Desperately Seeking Glory—On Twitter!

If you’re on Twitter, you must have seen flags in the profile names of many people. You can guess that those are their national flags or the flags of the countries to which they owe their allegiance. I’ve made an unfortunate observation: most of these flag-flying fellas are 1) men, 2) easily angered, and 3) humourless. (I know, I know, it’s just a correlation. But doesn’t a correlation call for further investigation to uncover the causation?)

It got me thinking: What does having a flag in your profile name do? Is it possible that the flag helps you feel a greater sense of love, loyalty, and commitment towards your nation? If that is what you seek, then why make a show of it on Twitter, of all places? Why not just be nice to your colleagues? Or stop littering? Or actually vote in elections? Or is it that you’re virtue signalling precisely because you’re running a little low on virtue?

But I think the way stickers and tattoos help us feel like we’re part of an alternative, unachievable reality, these patriotism-proclaiming flag emojis make us feel like a significant stakeholder of a greater, glorious enterprise—that of an entire nation. They make us feel a sense of power because maybe in our actual lives we feel too powerless, too defeated, too cheated—by the people closest to us, or by society, or by fate itself (or all of them). We bite down on our bitterness with a demi dose of the glory pill. The flag is a densely packed capsule of various values—culture, history, aspirations, potential, and even economic and military strength. How lovely is it to have it all so easily and to proudly show it off to my Twitter adversaries?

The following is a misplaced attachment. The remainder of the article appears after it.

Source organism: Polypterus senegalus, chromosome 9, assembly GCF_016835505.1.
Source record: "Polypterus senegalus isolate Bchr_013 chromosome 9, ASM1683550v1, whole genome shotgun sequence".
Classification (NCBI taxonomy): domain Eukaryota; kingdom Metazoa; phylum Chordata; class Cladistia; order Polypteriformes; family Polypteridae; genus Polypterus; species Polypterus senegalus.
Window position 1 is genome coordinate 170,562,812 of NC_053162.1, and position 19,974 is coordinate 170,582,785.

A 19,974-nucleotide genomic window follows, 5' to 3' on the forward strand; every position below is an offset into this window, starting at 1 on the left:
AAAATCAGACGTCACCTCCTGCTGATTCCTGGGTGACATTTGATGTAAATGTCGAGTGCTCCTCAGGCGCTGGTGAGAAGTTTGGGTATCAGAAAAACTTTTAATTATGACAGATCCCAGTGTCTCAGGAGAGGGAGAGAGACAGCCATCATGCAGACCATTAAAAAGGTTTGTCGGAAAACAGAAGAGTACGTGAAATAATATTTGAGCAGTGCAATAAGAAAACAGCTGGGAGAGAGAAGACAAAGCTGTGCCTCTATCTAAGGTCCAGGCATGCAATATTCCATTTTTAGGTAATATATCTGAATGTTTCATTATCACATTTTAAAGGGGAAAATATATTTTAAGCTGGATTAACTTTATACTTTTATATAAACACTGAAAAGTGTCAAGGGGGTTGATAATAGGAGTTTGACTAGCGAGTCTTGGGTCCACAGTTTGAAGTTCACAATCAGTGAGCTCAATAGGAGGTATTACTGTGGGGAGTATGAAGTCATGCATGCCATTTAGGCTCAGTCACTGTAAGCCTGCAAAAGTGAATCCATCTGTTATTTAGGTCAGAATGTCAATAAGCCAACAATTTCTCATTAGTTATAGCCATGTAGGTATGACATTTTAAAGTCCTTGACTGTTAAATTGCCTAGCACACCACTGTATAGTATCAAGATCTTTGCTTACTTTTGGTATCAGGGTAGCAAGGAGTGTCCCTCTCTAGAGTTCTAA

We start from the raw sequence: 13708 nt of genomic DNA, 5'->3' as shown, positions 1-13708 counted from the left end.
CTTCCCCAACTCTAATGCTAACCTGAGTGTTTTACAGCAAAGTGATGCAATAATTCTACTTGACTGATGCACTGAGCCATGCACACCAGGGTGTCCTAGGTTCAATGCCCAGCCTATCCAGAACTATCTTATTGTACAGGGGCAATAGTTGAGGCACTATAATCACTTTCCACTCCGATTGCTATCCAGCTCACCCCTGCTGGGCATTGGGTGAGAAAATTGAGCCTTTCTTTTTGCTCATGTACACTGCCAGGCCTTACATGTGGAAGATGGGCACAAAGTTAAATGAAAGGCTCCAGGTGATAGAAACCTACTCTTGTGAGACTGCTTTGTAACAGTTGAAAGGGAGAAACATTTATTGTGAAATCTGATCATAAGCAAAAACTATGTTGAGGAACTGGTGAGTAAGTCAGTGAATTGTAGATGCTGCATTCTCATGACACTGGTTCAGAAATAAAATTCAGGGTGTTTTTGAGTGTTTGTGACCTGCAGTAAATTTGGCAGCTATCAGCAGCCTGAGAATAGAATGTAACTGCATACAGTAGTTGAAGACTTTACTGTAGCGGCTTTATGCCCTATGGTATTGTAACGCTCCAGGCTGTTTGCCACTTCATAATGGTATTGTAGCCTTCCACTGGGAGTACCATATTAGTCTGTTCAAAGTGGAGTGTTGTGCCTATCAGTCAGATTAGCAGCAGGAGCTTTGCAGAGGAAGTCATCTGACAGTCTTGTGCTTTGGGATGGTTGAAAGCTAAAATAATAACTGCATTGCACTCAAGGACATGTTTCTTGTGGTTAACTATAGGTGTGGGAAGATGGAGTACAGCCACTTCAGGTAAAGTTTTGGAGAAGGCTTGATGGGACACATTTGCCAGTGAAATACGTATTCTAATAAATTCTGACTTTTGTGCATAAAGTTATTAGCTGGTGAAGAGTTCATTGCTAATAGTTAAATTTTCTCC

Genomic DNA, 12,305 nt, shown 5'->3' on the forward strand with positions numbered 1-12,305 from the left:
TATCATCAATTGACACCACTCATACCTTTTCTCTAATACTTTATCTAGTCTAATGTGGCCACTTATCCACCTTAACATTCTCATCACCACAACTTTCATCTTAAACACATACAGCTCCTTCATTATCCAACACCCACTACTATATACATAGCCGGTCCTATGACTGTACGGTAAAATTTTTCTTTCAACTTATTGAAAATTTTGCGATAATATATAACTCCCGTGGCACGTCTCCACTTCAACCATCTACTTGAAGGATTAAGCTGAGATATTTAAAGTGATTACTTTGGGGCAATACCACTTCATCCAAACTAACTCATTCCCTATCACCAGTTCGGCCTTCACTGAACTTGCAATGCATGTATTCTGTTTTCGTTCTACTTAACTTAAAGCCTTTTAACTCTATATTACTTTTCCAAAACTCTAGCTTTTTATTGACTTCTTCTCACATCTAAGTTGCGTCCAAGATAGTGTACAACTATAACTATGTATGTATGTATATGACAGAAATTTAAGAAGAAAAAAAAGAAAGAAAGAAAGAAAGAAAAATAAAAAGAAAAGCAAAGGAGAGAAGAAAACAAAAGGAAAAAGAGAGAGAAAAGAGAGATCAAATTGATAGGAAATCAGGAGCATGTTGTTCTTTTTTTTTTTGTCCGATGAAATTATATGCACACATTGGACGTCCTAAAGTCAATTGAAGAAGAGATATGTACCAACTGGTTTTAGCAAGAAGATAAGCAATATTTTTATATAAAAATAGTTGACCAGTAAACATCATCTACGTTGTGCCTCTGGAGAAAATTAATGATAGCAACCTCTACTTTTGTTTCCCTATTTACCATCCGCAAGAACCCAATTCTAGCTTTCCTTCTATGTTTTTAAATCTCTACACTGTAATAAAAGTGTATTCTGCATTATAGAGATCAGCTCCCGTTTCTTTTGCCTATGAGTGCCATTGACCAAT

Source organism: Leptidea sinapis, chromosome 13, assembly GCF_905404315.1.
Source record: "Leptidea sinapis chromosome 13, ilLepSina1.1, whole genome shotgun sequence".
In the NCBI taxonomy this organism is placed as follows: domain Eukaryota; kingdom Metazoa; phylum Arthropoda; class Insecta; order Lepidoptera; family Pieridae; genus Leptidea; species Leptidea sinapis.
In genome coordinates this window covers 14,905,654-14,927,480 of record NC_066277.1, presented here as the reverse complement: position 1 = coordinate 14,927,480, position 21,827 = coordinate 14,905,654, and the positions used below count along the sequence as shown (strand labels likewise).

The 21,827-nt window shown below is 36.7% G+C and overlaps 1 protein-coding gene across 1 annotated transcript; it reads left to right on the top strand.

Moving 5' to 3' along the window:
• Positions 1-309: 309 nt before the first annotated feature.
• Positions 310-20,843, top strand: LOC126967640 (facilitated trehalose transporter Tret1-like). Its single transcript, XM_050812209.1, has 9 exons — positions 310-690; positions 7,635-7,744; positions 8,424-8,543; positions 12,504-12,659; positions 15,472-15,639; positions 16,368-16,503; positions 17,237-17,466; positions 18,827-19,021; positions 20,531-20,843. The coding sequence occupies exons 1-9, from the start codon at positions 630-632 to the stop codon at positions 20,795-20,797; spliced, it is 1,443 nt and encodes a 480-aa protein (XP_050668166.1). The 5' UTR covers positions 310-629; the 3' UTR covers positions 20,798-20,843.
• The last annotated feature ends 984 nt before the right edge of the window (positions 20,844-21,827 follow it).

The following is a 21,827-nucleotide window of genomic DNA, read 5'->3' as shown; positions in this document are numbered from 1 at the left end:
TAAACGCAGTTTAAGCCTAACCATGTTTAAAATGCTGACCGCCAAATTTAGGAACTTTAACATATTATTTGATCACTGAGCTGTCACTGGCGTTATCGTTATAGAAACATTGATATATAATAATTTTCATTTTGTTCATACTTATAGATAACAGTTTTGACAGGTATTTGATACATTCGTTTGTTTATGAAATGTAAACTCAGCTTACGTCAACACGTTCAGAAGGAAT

Even though I subscribe to internationalism, I too feel utterly patriotic when crossing the India Gate. But I don’t feel the need to buttress my credentials by copy-pasting a tiny graphic to my profile. The nation and the flag are better served by small, real acts of kindness than by virtual chest-thumping on a faceless, digital medium. And emoji service is no alternative to actual military service.

Anyway, the thing that I really want to ask all the flag-bearers of the world is, why can’t you take a bloody joke?

Photo by Engin Akyurt:

Published by Anupam Choudhury

I'm a writer, editor, and blogger from New Delhi, India.

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